Food, glorious food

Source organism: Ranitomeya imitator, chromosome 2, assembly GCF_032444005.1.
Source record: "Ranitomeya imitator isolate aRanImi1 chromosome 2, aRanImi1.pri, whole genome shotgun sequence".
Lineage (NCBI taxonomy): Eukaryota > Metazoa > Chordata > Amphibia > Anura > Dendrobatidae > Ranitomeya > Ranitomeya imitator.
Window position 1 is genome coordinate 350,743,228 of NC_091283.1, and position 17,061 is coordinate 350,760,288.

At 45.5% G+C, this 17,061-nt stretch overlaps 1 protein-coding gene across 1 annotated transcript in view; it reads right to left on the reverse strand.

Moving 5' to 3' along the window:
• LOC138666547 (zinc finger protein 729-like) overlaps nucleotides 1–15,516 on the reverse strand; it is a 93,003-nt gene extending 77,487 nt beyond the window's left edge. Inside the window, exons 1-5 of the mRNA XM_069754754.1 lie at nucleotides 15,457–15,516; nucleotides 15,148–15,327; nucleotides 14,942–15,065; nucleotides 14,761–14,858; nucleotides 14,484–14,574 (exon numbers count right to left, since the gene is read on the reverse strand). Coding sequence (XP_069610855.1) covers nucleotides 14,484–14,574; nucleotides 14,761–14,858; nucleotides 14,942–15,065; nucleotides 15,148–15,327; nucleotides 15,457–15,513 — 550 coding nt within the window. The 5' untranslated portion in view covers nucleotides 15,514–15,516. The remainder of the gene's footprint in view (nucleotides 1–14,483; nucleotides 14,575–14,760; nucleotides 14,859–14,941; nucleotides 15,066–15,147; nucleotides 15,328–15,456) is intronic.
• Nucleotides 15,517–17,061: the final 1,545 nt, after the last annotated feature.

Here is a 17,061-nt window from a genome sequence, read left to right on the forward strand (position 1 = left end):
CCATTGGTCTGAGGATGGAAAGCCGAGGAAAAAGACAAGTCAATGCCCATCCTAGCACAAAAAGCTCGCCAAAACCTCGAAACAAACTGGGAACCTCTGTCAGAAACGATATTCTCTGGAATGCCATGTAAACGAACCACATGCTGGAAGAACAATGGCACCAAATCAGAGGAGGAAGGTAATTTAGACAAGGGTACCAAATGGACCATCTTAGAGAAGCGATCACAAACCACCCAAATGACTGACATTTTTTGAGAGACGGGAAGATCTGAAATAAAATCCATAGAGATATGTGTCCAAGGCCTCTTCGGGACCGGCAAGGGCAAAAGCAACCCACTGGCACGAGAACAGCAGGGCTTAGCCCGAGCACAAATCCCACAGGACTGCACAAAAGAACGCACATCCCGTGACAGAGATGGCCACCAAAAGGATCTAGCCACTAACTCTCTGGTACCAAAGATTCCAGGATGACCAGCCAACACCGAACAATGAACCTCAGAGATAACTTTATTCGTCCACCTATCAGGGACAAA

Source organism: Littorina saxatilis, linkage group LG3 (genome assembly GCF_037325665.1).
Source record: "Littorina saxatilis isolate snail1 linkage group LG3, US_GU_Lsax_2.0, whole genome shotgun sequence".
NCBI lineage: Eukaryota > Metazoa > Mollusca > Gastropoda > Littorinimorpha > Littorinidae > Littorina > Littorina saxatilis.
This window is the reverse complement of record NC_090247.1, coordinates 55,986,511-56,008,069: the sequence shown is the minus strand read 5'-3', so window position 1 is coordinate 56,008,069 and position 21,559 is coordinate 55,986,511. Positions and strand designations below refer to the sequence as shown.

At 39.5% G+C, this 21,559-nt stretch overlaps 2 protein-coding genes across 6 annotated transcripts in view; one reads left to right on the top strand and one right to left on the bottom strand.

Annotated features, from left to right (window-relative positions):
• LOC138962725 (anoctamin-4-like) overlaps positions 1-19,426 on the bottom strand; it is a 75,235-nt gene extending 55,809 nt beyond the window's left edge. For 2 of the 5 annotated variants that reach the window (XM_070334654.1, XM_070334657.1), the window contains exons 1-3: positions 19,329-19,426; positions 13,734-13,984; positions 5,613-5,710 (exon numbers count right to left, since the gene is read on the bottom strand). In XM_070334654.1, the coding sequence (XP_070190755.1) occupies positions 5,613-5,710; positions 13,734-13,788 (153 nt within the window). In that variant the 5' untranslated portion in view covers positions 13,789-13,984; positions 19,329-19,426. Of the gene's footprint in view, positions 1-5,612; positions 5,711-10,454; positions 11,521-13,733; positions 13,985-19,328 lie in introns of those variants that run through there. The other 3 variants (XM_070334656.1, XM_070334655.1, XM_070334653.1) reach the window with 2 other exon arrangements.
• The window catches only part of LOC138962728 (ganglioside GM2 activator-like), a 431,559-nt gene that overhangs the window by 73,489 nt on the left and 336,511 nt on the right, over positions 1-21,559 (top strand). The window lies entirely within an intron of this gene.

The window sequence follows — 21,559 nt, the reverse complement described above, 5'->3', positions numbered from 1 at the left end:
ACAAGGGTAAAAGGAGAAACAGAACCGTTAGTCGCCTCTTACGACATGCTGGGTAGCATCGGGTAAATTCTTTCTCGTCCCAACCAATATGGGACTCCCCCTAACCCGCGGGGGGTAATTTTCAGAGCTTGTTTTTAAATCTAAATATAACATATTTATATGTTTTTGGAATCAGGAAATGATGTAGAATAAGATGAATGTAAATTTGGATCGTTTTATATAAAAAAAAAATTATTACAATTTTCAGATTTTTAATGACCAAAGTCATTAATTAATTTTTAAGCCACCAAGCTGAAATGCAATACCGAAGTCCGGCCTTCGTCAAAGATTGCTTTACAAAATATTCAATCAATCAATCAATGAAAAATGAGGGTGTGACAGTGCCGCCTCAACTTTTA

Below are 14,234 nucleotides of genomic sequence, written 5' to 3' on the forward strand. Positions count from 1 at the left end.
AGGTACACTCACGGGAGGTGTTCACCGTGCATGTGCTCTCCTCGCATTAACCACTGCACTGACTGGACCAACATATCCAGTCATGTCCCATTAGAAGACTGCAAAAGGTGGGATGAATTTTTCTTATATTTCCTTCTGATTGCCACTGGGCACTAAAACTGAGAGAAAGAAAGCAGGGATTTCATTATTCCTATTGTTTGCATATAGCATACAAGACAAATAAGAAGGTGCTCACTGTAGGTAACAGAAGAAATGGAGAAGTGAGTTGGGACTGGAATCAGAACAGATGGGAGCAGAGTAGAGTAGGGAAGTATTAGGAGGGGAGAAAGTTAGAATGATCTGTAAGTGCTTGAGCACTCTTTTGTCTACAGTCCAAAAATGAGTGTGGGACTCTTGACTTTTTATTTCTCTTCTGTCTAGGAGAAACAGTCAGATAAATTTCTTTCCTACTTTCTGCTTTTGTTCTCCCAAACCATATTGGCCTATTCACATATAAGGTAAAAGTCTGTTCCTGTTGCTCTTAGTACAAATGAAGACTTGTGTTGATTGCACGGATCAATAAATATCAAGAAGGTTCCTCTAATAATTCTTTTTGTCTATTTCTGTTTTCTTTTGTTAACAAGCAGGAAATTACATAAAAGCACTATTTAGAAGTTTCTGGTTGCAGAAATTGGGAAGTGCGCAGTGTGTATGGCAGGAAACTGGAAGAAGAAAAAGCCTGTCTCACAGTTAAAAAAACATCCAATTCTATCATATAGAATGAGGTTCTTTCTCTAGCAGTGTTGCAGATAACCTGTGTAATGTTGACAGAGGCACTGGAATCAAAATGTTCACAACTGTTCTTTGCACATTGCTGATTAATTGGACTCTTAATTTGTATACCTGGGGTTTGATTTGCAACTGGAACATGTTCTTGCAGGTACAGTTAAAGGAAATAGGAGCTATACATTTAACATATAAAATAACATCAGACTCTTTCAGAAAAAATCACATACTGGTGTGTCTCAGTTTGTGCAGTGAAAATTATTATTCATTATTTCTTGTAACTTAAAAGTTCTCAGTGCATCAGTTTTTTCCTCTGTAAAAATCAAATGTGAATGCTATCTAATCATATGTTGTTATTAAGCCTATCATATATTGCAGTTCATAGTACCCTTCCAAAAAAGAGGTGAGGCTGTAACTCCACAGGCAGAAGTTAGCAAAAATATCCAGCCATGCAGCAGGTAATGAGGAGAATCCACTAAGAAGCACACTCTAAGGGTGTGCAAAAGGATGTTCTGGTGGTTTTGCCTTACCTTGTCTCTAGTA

Two things that completely confuse me about kids are why they dislike eating and sleeping so much. Both activities I wholeheartedly love and constantly wish I could do more of. So, this post focusses mostly on the topic of food, which although occupies less time than sleeping seems to induce more frustration. Both my girls could be considered picky eaters, although in different ways. Ellie loves food, but not it’s consistency. Whether it be preference or more mechanical, she wound rather eat a purée of sweet potatoes, kale, and zucchini than a chocolate chip cookie. Mya, on the other hand has so many random food aversions, it’s hard to keep track. For an entire week she will only eat cheese and them declare after I just returned from Costco with an endless supply of cheese, that she has decided she’s allergic to her former favorite food. She likes chocolate cookies but won’t touch peanut or oatmeal cookies. She is terrified to even try creme brûlée and cried for 15 minutes one morning when I asked her to try, just try, waffles with maple syrup. One morning, a school morning, my most relaxed time of the day (detect sarcasm) I found myself sitting at the kitchen table about the start crying. The tears were welling up in my eyes and I literally had to rub them to ward off my own tantrum. I had made chocolate hearts for Mya for breakfast, a meal she had adored all week. This involves me cutting toast into hearts and covering with a layer of Nutella. Let me repeat, I cut toast in the shape of hearts at 6:30am, into hearts people! Mya looked at her plate, pushed it aside without so much as a bite and said, “I don’t really like this anymore mom, maybe next week.” Chocolate hearts! Then I took a glance at Ellie who was crying at the site of Cheerios on her high chair tray. Looking at me with a “seriously mom?” face. I spent the next five minutes trying to bribe Mya into eating chocolate for breakfast while stuffing the Cheerios by hand into Ellie’s mouth. At that moment, as the tears flooded my tired and crazed eyes, I had a moment of awakening. An “ah-ha” moment as Oprah would say. And I completely changed my approach to mealtimes with my kids. And would you like to know what my new life changing strategy regarding food entails: NOTHING. I do nothing. Countless books and doctors and nutritionists have told me over and over again not to make a big deal about food. Provide healthy foods and they will eat if they’re hungry. But I resisted, the control in me wanted Mya to finish breakfast, wanted Ellie feeding herself by a year of age. But the more of a big deal I made about food the more defiance I saw. This had turned into a battle of control, chocolate hearts included. So now I make 3 meals and 2 snacks for Mya. I refuse to make a variety of meals that she can choose from. We sit at the table, food is placed infront of her and it’s her job to eat it. But, and this is the most important, if she doesn’t eat it, it’s okay, she will survive. I don’t make a huge fuss that results in time outs, toys being taken away, or tears. There are only 3 rules: she must sit at the table like a big girl and not cry or complain or say things like, “I hate this,” she must try at least one thing, and she has to sit at the table till everyone is done. And would you like to know what happened, EVERYTHING! Dinner started being fun. I don’t have to make a thousand meals or raise my voice. We all play dinner games and talk about our days. And amongst all this, Mya started eating food she had never eaten before. I wouldn’t say she has completely transformed and is requesting spinach and mushroom frittatas, but mealtime has become more about family time, which in turn makes eating fun, and less about rewards for eating and punishment for not. I will say, I can do this because Ellie and Mya are both a perfect weight, I’m not worried about malnutrition because somehow, they’ve known what they were doing all along. And Ellie, who has witnessed everything may even be benefitting from the good vibes at the dinner table, last night she ate an entire meal, all by herself. I admit I still have transgressions, we all slip back into bad habits on occasion. Just the other night I desperately wanted Mya to try home made potato chips which she refused. I started to feel the escalation, took a deep breath, and let it go. Just as dinner was ending, Mya took a bite of the chips, all on her own. Apparently they were too “potato-y” but she tried them and no one cried. And that is a win, for everyone.


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